The propulsive beats and synchronized movements that pushed BTS, Blackpink and many other groups to the forefront of the global pop music scene are the most compelling face of South Korea to the world -- its form of soft power or global cultural influence.
Whether promoting Samsung cellphones in Southeast Asia, beauty products in China or political candidates at home -- in fact, even in political propaganda aimed at North Koreans -- K-pop is everywhere: the proof of superiority and modernity. Any intimation of its dark side, such as sex scandals or the exploitation of the stars, mars K-pop's perfectionist sheen.
But the recent apparent suicide of Goo Hara, formerly of popular girl group Kara, following that of Sulli, another star singer, in October, as well as the conviction on Nov. 29 of two male K-pop stars for sexual crimes, cannot help but cast a dark shadow on the glittery world of K-pop -- and reflect much deeper problems in today's South Korea.
What is curious about contemporary South Korea is that a gaggle of young singers has come to symbolize the nation: the mask that South Korea wears to convince itself and others of its eminence and coolness.
After all, until two decades ago, pop singers remained morally suspect in South Korea. The virtues of diligence, rectitude and seriousness that drove decades of rapid and compressed industrialization -- the broad background that spawned Hyundai cars and LG refrigerators -- militated against the frivolous and the salacious that seemed to mark mere entertainment.
Yet conservative and progressive politicians, who agree on little else, are now united in their praise and promotion of K-pop. K-pop is in all likelihood what the world now associates with South Korea. From Lee Myung-bak to Moon Jae-in, South Korean presidents cannot say enough to celebrate it.
Nevertheless, it is one thing for youths around the world to cover K-pop songs and dances but another matter altogether for virtually the entire country to become boosters of a popular cultural phenomenon.
This support for soft power -- the characteristics that make France and French products, for instance, desirable, luxurious and even sexy -- is understandable.
In the globalized world where nations are as much brands as wielders of military power, there is a widespread effort to enhance the cultural prestige of a nation state not only as a good in and of itself but also as a way to promote its economy and polity.
In South Korean government ministries overstuffed with Ivy League educated bureaucrats, the notion of soft power is as sacrosanct as any belief about how to raise the nation's status. They have burned millions and millions of Korean won to promote domestic literature and food: it is not a deep secret that the worldwide success of Japanese novelist Haruki Murakami and sushi is the envy of South Koreans.
Samsung may have superseded Sony in global sales or brand recognition, but almost no one ranks South Korea above Japan in terms of which country is cooler.
But the importance of K-pop runs deeper. Despite decadeslong efforts to cultivate pathbreaking products and high-value industries, the South Korean economy is in the doldrums. It remains dominated by quasi-monopolistic companies, or chaebol; there is hardly a unicorn on the horizon. Semiconductors, dominated by Samsung Electronics, account for a fifth of total South Korean exports.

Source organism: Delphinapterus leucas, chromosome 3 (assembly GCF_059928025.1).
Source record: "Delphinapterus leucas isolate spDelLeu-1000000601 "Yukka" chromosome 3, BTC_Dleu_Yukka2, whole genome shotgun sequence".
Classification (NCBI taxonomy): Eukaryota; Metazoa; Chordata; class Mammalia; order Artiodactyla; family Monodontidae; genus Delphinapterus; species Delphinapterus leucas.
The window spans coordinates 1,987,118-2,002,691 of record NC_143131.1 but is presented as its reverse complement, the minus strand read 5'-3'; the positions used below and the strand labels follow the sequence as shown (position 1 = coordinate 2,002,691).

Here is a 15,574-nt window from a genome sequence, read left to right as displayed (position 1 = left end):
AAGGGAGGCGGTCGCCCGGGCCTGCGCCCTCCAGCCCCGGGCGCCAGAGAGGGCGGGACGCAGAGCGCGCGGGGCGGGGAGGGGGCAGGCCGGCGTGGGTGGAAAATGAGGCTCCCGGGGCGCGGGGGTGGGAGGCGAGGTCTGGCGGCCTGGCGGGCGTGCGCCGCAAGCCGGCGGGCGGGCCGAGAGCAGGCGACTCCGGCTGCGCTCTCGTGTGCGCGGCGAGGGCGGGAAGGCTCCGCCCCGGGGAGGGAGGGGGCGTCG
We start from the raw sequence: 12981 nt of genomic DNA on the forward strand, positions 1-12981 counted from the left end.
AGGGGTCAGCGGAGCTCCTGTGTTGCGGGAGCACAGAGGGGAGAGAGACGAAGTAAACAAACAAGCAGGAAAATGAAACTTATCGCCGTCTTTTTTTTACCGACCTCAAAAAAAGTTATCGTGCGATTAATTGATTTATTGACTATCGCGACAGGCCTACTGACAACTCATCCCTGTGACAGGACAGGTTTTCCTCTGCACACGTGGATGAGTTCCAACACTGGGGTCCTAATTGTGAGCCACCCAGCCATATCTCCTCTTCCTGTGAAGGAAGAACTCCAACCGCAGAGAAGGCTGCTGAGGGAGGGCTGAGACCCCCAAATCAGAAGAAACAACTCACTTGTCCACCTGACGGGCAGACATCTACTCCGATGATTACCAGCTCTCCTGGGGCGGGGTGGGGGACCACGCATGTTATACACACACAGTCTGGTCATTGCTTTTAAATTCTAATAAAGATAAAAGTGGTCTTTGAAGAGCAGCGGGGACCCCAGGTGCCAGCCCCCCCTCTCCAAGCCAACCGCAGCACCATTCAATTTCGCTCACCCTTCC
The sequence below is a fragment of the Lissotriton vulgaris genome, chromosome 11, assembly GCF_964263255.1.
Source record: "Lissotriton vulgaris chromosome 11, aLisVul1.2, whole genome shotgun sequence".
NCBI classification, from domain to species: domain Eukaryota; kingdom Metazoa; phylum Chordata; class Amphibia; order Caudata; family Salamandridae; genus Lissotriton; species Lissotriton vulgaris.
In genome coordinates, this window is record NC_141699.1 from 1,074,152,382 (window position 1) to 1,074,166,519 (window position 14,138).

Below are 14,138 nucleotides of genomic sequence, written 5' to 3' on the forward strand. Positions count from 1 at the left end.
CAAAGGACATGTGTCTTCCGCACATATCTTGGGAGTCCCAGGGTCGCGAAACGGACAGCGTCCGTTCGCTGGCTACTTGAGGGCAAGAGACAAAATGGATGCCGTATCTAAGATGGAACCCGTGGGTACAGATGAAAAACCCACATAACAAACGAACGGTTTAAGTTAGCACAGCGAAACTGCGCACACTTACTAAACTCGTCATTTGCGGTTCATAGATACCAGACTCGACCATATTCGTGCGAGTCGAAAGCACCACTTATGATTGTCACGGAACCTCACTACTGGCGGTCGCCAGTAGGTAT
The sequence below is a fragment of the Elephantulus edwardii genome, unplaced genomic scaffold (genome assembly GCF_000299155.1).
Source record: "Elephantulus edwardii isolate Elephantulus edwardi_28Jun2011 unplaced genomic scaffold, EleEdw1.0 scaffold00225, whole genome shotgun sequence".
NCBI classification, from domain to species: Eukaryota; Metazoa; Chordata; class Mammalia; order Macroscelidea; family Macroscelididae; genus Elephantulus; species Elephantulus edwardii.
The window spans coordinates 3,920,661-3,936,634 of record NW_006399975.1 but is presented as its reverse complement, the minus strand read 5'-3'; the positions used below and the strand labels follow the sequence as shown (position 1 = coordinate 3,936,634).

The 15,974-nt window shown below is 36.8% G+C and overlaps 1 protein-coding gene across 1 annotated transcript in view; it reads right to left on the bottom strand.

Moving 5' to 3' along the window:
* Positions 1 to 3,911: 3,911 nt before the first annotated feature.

Given rocky relationships with its main trading partners, China, Japan and now the protectionist U.S., it is not surprising that business leaders and economic bureaucrats worry about the immediate and long-term prospects of the South Korean economy.
Indeed, the future seems replete with dark clouds for ordinary South Koreans. Most striking is the plummeting numbers of births. In 2018 the country was a world leader in low fertility at 0.98 -- that is, less than one birth per woman -- when only a rate above two ensures a growing population. The graying, aging population faces fewer future Koreans.
The youthful exuberance of K-pop casts rare, bright rays against the dark, brooding backdrop of crisis-ridden South Korea. Politicians and bureaucrats seek the elixir of coolness and prestigious branding for a country hitherto best known for the Korean War or being confused with bellicose North Korea.
Business leaders and policymakers want an innovative export for a country associated with products inferior to Apple or Toyota. A geriatric society is desperate for a dash of youth and a hope for the future.
It would be tempting for outsiders to see in K-pop merely the usual teenybopper stuff -- all those love songs spiced by gyrating, sculpted bodies unusual only because of its East Asian provenance. But K-pop bears the inflated dreams and desires of a country in crisis.
The bitter reality of K-pop is that, despite all the superficial shimmer, it embodies almost all the legacy of South Korea's state-led industrialization, such as top-down, authoritarian management and an overexploited labor force, which it had seemed to have superseded.
The spate of suicides, then, shines light on the dark, antiquated underbelly of South Korean political economy. Far from epitomizing the cool and the advanced, then, we glimpse in these deaths grim portents of South Korea's future.
John Lie teaches at the University of California, Berkeley, and is the author of "K-pop: Economic Innovation, Cultural Amnesia, and Popular Music in Contemporary South Korea."